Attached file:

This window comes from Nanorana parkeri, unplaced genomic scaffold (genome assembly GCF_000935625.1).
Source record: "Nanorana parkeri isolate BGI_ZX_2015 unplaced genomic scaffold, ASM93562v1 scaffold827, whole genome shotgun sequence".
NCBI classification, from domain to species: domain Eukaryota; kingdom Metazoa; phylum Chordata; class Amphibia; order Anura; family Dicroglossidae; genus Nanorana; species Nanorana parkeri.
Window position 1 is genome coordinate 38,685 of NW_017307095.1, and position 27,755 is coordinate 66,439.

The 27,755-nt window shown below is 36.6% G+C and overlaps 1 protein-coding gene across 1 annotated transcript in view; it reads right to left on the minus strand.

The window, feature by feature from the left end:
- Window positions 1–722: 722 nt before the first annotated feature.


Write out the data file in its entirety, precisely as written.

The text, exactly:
This window comes from Nanorana parkeri, unplaced genomic scaffold (genome assembly GCF_000935625.1).
Source record: "Nanorana parkeri isolate BGI_ZX_2015 unplaced genomic scaffold, ASM93562v1 scaffold827, whole genome shotgun sequence".
NCBI classification, from domain to species: domain Eukaryota; kingdom Metazoa; phylum Chordata; class Amphibia; order Anura; family Dicroglossidae; genus Nanorana; species Nanorana parkeri.
Window position 1 is genome coordinate 38,685 of NW_017307095.1, and position 27,755 is coordinate 66,439.

The 27,755-nt window shown below is 36.6% G+C and overlaps 1 protein-coding gene across 1 annotated transcript in view; it reads right to left on the minus strand.

The window, feature by feature from the left end:
- Window positions 1–722: 722 nt before the first annotated feature.